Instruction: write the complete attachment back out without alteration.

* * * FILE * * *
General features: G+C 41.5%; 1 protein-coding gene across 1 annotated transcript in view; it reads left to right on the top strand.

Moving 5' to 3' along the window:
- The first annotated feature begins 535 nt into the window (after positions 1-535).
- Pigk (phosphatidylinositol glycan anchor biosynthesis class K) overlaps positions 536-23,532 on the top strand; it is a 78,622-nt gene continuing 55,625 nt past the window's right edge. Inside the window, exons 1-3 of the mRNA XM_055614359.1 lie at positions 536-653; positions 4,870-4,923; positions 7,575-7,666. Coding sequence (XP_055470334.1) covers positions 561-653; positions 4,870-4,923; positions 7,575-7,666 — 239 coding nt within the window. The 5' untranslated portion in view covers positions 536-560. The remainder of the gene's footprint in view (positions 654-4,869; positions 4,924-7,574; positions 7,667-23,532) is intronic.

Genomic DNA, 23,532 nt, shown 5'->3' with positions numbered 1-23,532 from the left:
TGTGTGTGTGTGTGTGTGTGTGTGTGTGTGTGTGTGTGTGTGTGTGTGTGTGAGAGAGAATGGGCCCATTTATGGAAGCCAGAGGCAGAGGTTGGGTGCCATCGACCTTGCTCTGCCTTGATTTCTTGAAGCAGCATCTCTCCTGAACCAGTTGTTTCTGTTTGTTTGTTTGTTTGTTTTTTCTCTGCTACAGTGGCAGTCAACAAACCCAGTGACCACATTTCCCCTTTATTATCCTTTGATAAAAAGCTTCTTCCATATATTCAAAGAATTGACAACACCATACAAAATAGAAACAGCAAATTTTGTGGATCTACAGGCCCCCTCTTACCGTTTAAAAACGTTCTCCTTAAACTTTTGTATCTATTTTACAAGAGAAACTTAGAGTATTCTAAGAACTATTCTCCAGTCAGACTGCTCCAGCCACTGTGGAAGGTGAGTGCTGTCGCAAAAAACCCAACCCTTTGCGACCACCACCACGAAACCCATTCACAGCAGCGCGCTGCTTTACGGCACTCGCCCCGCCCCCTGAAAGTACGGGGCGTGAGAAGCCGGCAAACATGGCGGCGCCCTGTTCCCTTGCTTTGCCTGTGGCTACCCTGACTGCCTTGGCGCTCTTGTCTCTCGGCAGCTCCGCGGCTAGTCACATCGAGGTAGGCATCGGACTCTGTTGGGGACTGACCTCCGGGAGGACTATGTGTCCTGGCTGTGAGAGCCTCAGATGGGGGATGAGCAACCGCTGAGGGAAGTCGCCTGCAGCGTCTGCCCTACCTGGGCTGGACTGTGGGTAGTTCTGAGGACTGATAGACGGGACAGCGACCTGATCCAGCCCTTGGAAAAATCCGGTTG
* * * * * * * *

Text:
General features: G+C 41.5%; 1 protein-coding gene across 1 annotated transcript in view; it reads left to right on the top strand.

Moving 5' to 3' along the window:
- The first annotated feature begins 535 nt into the window (after positions 1-535).
- Pigk (phosphatidylinositol glycan anchor biosynthesis class K) overlaps positions 536-23,532 on the top strand; it is a 78,622-nt gene continuing 55,625 nt past the window's right edge. Inside the window, exons 1-3 of the mRNA XM_055614359.1 lie at positions 536-653; positions 4,870-4,923; positions 7,575-7,666. Coding sequence (XP_055470334.1) covers positions 561-653; positions 4,870-4,923; positions 7,575-7,666 — 239 coding nt within the window. The 5' untranslated portion in view covers positions 536-560. The remainder of the gene's footprint in view (positions 654-4,869; positions 4,924-7,574; positions 7,667-23,532) is intronic.

Genomic DNA, 23,532 nt, shown 5'->3' with positions numbered 1-23,532 from the left:
TGTGTGTGTGTGTGTGTGTGTGTGTGTGTGTGTGTGTGTGTGTGTGTGTGTGAGAGAGAATGGGCCCATTTATGGAAGCCAGAGGCAGAGGTTGGGTGCCATCGACCTTGCTCTGCCTTGATTTCTTGAAGCAGCATCTCTCCTGAACCAGTTGTTTCTGTTTGTTTGTTTGTTTGTTTTTTCTCTGCTACAGTGGCAGTCAACAAACCCAGTGACCACATTTCCCCTTTATTATCCTTTGATAAAAAGCTTCTTCCATATATTCAAAGAATTGACAACACCATACAAAATAGAAACAGCAAATTTTGTGGATCTACAGGCCCCCTCTTACCGTTTAAAAACGTTCTCCTTAAACTTTTGTATCTATTTTACAAGAGAAACTTAGAGTATTCTAAGAACTATTCTCCAGTCAGACTGCTCCAGCCACTGTGGAAGGTGAGTGCTGTCGCAAAAAACCCAACCCTTTGCGACCACCACCACGAAACCCATTCACAGCAGCGCGCTGCTTTACGGCACTCGCCCCGCCCCCTGAAAGTACGGGGCGTGAGAAGCCGGCAAACATGGCGGCGCCCTGTTCCCTTGCTTTGCCTGTGGCTACCCTGACTGCCTTGGCGCTCTTGTCTCTCGGCAGCTCCGCGGCTAGTCACATCGAGGTAGGCATCGGACTCTGTTGGGGACTGACCTCCGGGAGGACTATGTGTCCTGGCTGTGAGAGCCTCAGATGGGGGATGAGCAACCGCTGAGGGAAGTCGCCTGCAGCGTCTGCCCTACCTGGGCTGGACTGTGGGTAGTTCTGAGGACTGATAGACGGGACAGCGACCTGATCCAGCCCTTGGAAAAATCCGGTTG